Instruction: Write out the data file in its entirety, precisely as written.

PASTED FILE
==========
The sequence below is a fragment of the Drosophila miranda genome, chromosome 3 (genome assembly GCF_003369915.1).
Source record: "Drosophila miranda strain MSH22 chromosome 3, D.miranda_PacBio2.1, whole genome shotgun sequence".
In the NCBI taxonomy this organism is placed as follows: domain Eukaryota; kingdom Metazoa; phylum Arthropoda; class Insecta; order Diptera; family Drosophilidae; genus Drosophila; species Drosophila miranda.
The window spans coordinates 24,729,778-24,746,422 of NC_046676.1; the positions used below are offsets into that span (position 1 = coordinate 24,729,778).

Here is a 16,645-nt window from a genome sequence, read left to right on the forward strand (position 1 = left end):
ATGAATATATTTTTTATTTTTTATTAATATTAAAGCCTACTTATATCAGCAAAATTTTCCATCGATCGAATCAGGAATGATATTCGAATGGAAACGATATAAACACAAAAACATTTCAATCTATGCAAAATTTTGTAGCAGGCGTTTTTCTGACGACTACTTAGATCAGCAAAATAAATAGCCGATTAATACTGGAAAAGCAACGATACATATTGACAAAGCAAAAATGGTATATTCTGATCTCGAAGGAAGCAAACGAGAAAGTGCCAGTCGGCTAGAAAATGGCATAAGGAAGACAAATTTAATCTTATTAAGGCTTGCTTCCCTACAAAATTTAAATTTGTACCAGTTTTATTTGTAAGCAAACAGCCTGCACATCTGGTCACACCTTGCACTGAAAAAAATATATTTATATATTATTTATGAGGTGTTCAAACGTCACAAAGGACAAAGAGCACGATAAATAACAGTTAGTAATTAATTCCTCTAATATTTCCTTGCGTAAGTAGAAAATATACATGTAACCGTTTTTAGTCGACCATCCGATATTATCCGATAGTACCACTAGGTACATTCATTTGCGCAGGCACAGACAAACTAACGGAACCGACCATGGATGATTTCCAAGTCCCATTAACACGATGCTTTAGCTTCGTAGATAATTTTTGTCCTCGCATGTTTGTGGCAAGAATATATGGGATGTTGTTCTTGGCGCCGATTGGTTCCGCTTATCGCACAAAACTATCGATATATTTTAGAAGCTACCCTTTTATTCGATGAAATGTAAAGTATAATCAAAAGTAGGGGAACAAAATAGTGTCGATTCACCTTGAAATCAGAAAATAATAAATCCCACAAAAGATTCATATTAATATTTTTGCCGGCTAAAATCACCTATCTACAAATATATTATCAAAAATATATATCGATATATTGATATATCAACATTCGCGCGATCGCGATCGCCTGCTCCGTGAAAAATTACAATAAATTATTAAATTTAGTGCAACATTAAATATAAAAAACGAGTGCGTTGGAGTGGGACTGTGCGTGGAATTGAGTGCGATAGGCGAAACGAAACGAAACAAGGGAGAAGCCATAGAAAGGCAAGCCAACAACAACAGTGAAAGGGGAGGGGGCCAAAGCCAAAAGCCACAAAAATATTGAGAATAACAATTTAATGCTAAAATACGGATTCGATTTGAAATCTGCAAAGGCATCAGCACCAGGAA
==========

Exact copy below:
The sequence below is a fragment of the Drosophila miranda genome, chromosome 3 (genome assembly GCF_003369915.1).
Source record: "Drosophila miranda strain MSH22 chromosome 3, D.miranda_PacBio2.1, whole genome shotgun sequence".
In the NCBI taxonomy this organism is placed as follows: domain Eukaryota; kingdom Metazoa; phylum Arthropoda; class Insecta; order Diptera; family Drosophilidae; genus Drosophila; species Drosophila miranda.
The window spans coordinates 24,729,778-24,746,422 of NC_046676.1; the positions used below are offsets into that span (position 1 = coordinate 24,729,778).

Here is a 16,645-nt window from a genome sequence, read left to right on the forward strand (position 1 = left end):
ATGAATATATTTTTTATTTTTTATTAATATTAAAGCCTACTTATATCAGCAAAATTTTCCATCGATCGAATCAGGAATGATATTCGAATGGAAACGATATAAACACAAAAACATTTCAATCTATGCAAAATTTTGTAGCAGGCGTTTTTCTGACGACTACTTAGATCAGCAAAATAAATAGCCGATTAATACTGGAAAAGCAACGATACATATTGACAAAGCAAAAATGGTATATTCTGATCTCGAAGGAAGCAAACGAGAAAGTGCCAGTCGGCTAGAAAATGGCATAAGGAAGACAAATTTAATCTTATTAAGGCTTGCTTCCCTACAAAATTTAAATTTGTACCAGTTTTATTTGTAAGCAAACAGCCTGCACATCTGGTCACACCTTGCACTGAAAAAAATATATTTATATATTATTTATGAGGTGTTCAAACGTCACAAAGGACAAAGAGCACGATAAATAACAGTTAGTAATTAATTCCTCTAATATTTCCTTGCGTAAGTAGAAAATATACATGTAACCGTTTTTAGTCGACCATCCGATATTATCCGATAGTACCACTAGGTACATTCATTTGCGCAGGCACAGACAAACTAACGGAACCGACCATGGATGATTTCCAAGTCCCATTAACACGATGCTTTAGCTTCGTAGATAATTTTTGTCCTCGCATGTTTGTGGCAAGAATATATGGGATGTTGTTCTTGGCGCCGATTGGTTCCGCTTATCGCACAAAACTATCGATATATTTTAGAAGCTACCCTTTTATTCGATGAAATGTAAAGTATAATCAAAAGTAGGGGAACAAAATAGTGTCGATTCACCTTGAAATCAGAAAATAATAAATCCCACAAAAGATTCATATTAATATTTTTGCCGGCTAAAATCACCTATCTACAAATATATTATCAAAAATATATATCGATATATTGATATATCAACATTCGCGCGATCGCGATCGCCTGCTCCGTGAAAAATTACAATAAATTATTAAATTTAGTGCAACATTAAATATAAAAAACGAGTGCGTTGGAGTGGGACTGTGCGTGGAATTGAGTGCGATAGGCGAAACGAAACGAAACAAGGGAGAAGCCATAGAAAGGCAAGCCAACAACAACAGTGAAAGGGGAGGGGGCCAAAGCCAAAAGCCACAAAAATATTGAGAATAACAATTTAATGCTAAAATACGGATTCGATTTGAAATCTGCAAAGGCATCAGCACCAGGAA